First off, thank you so much for visiting my website, the hub for all of my various musical projects. I consider myself VERY lucky to be able to live a life full of creativity through my music and art. Rather than writing a biography to you in the third person, I thought I would tell you MY story, in MY words. If you are looking for my official press bio, please click here.
My musical journey, like most songwriters, began at a VERY young age. I began singing and making up tunes from the moment I could speak. I remember clearly carrying around song books long before I could read, pretending to be “reading” the music, however, I was really just making up my own songs. You can hear a snippet of what that sounded like on a track from my first album here.
The moment I truly remember everything changing for me, and knowing deep in my heart that I wanted to live a life of music and on the stage, was in 4th grade. I was cast as “Loretta Poinsettia” in the school Christmas Musical, and sang my first solo, Blue Christmas. I was 9 years old when I got my first gig at the annual Earth Day celebration in Columbia, MO. I remember singing my audition in our old cassette recorder (one of my audition songs was “This Land Is Your Land” by Woody Guthrie). I asked Lee Ruth, a Columbia, MO folk music legend, to accompany me on guitar.
After that performance, I decided to learn guitar. I went on to take lessons from Lee Ruth from the age 9 until 17. I remember the moment I wrote my first song with my guitar, at age 12. Like most of my songs, I remember the time and place I was when I wrote it and what it felt like sharing with someone else for the first time. My father was usually one of the first people to hear my songs, before they were shared with others. Still to this day, especially as a music teacher, I recognize and am so grateful to have had a person to share my songs with and receive constructive criticism for. Both of my parents were so supportive, which only fed my passion and drive to write. If you have a child who creates, the most important thing you can do is to acknowledge their creation, and support it. It truly does make a difference.
From that moment on, I was a songwriting fool. Writing about anything that moved me, excited me, saddened me, inspired me. As my collection of songs grew, and I began to play for audiences, I decided it was time to begin recording. I finished my first album, “Shades of Violet”, at age 16 (Recorded by Stephen Gardener). The night of the CD release, July 22, 2006, I lost my voice. Not metaphorically, but literally. I had pushed myself far too much leading up to the concert, and had developed vocal nodules. I was put on 6 months of vocal rest, attended vocal therapy and began taking lessons from a voice teacher in Fayette, MO. This was a very hard time for me, as one might imagine. I had always known I wanted to be a singer and had also developed a love for teaching. Voice rest puts quite a kink in both of those vocations! After almost a year of tending to my voice, I was able to sing again. Losing my voice, ironically, gave me a voice. I learned that I wasn’t invincible, and I don’t have to be a screamer to be heard. I had found MY true voice.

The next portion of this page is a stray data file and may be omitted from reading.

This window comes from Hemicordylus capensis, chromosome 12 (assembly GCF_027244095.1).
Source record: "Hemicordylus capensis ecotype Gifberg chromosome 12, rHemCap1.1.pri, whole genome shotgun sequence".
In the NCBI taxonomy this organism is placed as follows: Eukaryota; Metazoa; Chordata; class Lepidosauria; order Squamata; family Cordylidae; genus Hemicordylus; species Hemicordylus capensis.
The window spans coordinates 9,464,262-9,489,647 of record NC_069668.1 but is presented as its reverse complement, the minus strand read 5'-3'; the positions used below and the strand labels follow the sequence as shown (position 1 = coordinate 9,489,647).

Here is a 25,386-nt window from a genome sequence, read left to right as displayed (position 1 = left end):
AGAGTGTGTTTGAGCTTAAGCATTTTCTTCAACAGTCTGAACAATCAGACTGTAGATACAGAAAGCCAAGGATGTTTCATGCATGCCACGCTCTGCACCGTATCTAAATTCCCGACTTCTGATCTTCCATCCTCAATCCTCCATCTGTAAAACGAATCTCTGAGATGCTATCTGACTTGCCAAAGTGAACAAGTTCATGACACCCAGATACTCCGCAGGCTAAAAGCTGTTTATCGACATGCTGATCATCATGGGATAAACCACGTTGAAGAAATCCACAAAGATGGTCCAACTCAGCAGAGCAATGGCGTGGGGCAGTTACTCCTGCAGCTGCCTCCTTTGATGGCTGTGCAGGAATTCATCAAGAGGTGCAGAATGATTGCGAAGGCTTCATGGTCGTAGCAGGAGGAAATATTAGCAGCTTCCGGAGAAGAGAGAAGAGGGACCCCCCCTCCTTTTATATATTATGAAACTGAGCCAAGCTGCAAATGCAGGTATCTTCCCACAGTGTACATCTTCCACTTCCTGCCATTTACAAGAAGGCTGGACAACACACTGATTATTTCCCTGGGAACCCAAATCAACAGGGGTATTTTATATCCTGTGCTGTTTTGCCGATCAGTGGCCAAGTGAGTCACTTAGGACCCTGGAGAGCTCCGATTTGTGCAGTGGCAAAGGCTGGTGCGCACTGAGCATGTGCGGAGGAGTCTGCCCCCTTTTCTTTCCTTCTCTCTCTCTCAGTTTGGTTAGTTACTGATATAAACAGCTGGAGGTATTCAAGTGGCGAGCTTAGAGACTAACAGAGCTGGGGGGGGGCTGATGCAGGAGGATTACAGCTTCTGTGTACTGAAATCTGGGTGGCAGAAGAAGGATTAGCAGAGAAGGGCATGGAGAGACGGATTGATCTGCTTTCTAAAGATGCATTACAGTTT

I finished High School and went to attend college in Fayette, MO at Central Methodist University, where I studied music. I graduated in 2010 with a degree in K-12 Music Education with an emphasis on Voice. I learned a lot about music in college, but most importantly, I learned a lot about myself. I tested my limits a lot and learned the kind of people I wanted to surround myself with. Nothing like a couple of failed relationships to give you a LOT of new songs and more insight to who you are.
I graduated college, and knew it was time to start recording again. I called Phylshawn Johnson and asked her to play drums on a 3 song EP “V-Sides and Rarities” I was going to release to fund my full length album, “The Way Home”. The “The Way Home” is a collection of songs I had written in college, and recording it was a great end to that chapter in life. It was during this time Violet and the Undercurrents formed. I had never envisioned forming a band, but playing music with Phylshawn felt so right. Since the Undercurrents have formed, we have gone through several different members, including Ruth Acuff, Carly Allen, and Tara Vonder Haar. Currently the band is myself, Phylshawn, Caitlin Lukin and Linda Bott. Since the Undercurrents have formed, we’ve released two full length albums, “Hour After Hour” (2013) and “WAVES” (2014).
I formed Zorya with Phylshawn and my sister Tara in 2012. We found our name after searching through a deck of goddess tarot cards. The only card with three women on it, we knew it was meant to be. The Zorya goddesses are said to be guardians in the sky, protecting the universe from a hell hound chained to ursa minor. I love singing with my sister, and am so glad we are able to do so. We released our first album February of 2013, a self titled album, Zorya.
My goal now, as a musician, is to create and inspire and be inspired as much as possible. I intend to continue touring as much as possible. When I am on the road, making connections with strangers, I know I’m doing it right. I am so grateful for this on going journey of life through creativity. Thank you for being a part of it.
-Violet Vonder Haar